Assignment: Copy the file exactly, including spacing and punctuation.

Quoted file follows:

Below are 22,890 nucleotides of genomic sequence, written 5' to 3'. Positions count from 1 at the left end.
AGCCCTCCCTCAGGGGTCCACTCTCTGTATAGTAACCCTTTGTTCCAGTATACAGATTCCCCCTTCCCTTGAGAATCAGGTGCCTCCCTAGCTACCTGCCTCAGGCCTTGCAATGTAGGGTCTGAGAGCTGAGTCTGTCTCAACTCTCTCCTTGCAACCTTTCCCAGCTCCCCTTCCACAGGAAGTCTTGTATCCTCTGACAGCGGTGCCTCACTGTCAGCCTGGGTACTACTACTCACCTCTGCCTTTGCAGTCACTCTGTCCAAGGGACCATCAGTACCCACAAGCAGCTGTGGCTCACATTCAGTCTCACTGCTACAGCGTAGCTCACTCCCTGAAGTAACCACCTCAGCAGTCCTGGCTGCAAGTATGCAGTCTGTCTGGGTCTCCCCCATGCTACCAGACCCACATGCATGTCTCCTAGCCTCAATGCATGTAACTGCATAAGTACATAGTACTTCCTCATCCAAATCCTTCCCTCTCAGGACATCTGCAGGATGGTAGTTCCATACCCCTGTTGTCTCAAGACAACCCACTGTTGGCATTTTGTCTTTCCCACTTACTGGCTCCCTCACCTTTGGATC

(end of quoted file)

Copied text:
Below are 22,890 nucleotides of genomic sequence, written 5' to 3'. Positions count from 1 at the left end.
AGCCCTCCCTCAGGGGTCCACTCTCTGTATAGTAACCCTTTGTTCCAGTATACAGATTCCCCCTTCCCTTGAGAATCAGGTGCCTCCCTAGCTACCTGCCTCAGGCCTTGCAATGTAGGGTCTGAGAGCTGAGTCTGTCTCAACTCTCTCCTTGCAACCTTTCCCAGCTCCCCTTCCACAGGAAGTCTTGTATCCTCTGACAGCGGTGCCTCACTGTCAGCCTGGGTACTACTACTCACCTCTGCCTTTGCAGTCACTCTGTCCAAGGGACCATCAGTACCCACAAGCAGCTGTGGCTCACATTCAGTCTCACTGCTACAGCGTAGCTCACTCCCTGAAGTAACCACCTCAGCAGTCCTGGCTGCAAGTATGCAGTCTGTCTGGGTCTCCCCCATGCTACCAGACCCACATGCATGTCTCCTAGCCTCAATGCATGTAACTGCATAAGTACATAGTACTTCCTCATCCAAATCCTTCCCTCTCAGGACATCTGCAGGATGGTAGTTCCATACCCCTGTTGTCTCAAGACAACCCACTGTTGGCATTTTGTCTTTCCCACTTACTGGCTCCCTCACCTTTGGATC